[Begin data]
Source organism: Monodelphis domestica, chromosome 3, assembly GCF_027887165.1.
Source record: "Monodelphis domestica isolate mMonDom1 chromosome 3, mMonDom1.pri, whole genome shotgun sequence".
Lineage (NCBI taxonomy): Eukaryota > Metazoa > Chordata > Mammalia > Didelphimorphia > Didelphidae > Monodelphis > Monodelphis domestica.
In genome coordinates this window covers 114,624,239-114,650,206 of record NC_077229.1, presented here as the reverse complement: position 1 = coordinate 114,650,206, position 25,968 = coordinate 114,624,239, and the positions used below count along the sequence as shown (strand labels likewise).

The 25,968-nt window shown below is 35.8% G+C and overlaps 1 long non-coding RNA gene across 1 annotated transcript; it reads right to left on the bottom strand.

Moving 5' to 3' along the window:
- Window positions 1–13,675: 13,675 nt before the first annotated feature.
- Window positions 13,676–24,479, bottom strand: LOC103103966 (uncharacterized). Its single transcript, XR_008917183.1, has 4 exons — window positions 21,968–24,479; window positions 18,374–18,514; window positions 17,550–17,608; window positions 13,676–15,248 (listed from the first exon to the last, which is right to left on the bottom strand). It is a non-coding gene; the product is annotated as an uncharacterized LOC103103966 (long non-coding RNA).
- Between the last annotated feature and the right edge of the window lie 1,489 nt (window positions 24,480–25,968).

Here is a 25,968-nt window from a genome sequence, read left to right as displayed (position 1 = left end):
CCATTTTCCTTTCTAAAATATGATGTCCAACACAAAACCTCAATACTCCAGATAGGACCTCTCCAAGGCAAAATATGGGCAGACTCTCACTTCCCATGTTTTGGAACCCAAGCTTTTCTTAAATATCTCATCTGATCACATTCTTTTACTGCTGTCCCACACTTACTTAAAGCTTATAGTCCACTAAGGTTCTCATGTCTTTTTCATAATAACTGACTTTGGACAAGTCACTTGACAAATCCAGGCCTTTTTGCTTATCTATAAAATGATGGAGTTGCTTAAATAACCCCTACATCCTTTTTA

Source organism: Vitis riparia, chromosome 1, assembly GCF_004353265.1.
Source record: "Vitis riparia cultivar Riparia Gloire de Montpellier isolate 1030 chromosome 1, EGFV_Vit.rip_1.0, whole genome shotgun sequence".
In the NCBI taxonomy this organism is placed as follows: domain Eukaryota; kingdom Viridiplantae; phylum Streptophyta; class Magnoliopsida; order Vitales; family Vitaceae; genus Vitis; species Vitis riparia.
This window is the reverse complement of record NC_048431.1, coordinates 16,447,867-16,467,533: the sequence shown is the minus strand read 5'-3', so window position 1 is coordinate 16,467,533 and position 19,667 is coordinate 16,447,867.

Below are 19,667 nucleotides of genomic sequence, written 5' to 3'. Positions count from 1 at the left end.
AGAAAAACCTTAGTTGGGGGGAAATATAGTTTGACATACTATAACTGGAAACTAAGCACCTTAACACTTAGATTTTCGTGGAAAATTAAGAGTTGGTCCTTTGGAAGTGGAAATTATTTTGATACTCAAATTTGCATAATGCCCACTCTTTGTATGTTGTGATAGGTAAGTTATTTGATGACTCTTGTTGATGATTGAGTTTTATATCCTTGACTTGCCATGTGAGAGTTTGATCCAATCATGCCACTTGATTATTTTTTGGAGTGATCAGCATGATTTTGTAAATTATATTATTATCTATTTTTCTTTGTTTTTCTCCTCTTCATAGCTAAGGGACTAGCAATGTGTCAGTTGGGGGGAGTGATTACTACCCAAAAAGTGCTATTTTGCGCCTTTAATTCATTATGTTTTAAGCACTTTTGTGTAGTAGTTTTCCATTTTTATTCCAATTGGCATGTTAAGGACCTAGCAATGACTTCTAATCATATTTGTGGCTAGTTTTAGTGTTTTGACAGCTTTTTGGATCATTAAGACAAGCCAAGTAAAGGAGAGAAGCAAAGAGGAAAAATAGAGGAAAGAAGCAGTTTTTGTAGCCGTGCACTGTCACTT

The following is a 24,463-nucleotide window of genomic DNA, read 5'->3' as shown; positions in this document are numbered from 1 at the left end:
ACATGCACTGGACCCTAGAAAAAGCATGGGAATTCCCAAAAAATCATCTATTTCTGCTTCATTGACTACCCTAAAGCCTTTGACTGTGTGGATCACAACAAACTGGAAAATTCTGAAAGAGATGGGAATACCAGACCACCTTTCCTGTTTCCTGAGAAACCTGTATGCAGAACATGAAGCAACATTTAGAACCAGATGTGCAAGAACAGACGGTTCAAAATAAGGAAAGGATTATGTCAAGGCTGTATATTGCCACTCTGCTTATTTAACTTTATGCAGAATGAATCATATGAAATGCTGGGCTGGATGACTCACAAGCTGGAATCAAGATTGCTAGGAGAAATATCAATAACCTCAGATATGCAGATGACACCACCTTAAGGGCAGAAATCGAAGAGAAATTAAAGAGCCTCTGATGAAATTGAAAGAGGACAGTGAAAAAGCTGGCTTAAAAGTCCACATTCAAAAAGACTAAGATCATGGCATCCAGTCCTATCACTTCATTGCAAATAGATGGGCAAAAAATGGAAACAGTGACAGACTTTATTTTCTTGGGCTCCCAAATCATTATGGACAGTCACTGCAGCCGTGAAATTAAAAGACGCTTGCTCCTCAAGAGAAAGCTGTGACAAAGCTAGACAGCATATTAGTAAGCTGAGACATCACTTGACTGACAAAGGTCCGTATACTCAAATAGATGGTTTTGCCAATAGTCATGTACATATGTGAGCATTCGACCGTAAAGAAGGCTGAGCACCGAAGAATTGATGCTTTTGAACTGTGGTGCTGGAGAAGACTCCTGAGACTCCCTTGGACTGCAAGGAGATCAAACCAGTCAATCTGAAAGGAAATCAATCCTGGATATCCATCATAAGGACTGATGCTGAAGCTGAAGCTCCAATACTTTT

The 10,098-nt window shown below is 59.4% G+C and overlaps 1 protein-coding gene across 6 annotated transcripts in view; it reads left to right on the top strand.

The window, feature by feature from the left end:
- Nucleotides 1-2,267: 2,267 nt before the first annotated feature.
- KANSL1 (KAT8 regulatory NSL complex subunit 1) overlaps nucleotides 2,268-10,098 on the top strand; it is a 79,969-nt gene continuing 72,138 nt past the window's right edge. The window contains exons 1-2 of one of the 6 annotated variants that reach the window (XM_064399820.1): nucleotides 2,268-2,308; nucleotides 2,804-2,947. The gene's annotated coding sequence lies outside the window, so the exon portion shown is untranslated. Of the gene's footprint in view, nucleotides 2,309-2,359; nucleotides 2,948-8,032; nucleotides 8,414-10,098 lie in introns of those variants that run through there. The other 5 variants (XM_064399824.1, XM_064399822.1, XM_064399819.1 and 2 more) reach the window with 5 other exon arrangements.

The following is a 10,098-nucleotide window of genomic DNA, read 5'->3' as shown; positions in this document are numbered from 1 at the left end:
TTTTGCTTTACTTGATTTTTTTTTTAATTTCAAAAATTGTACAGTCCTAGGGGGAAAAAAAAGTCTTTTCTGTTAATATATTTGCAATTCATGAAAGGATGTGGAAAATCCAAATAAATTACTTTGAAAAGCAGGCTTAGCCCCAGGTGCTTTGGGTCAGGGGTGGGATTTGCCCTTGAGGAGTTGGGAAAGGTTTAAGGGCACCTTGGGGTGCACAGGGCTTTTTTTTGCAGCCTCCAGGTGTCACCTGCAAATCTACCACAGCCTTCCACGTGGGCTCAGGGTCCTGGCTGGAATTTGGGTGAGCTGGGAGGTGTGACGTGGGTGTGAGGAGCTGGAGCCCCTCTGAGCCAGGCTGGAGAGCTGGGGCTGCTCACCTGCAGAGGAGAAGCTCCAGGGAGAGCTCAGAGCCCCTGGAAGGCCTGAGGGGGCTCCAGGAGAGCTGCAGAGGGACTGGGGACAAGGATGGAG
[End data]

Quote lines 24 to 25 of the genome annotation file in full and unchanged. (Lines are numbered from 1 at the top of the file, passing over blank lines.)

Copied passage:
The following is a 10,098-nucleotide window of genomic DNA, read 5'->3' as shown; positions in this document are numbered from 1 at the left end:
TTTTGCTTTACTTGATTTTTTTTTTAATTTCAAAAATTGTACAGTCCTAGGGGGAAAAAAAAGTCTTTTCTGTTAATATATTTGCAATTCATGAAAGGATGTGGAAAATCCAAATAAATTACTTTGAAAAGCAGGCTTAGCCCCAGGTGCTTTGGGTCAGGGGTGGGATTTGCCCTTGAGGAGTTGGGAAAGGTTTAAGGGCACCTTGGGGTGCACAGGGCTTTTTTTTGCAGCCTCCAGGTGTCACCTGCAAATCTACCACAGCCTTCCACGTGGGCTCAGGGTCCTGGCTGGAATTTGGGTGAGCTGGGAGGTGTGACGTGGGTGTGAGGAGCTGGAGCCCCTCTGAGCCAGGCTGGAGAGCTGGGGCTGCTCACCTGCAGAGGAGAAGCTCCAGGGAGAGCTCAGAGCCCCTGGAAGGCCTGAGGGGGCTCCAGGAGAGCTGCAGAGGGACTGGGGACAAGGATGGAG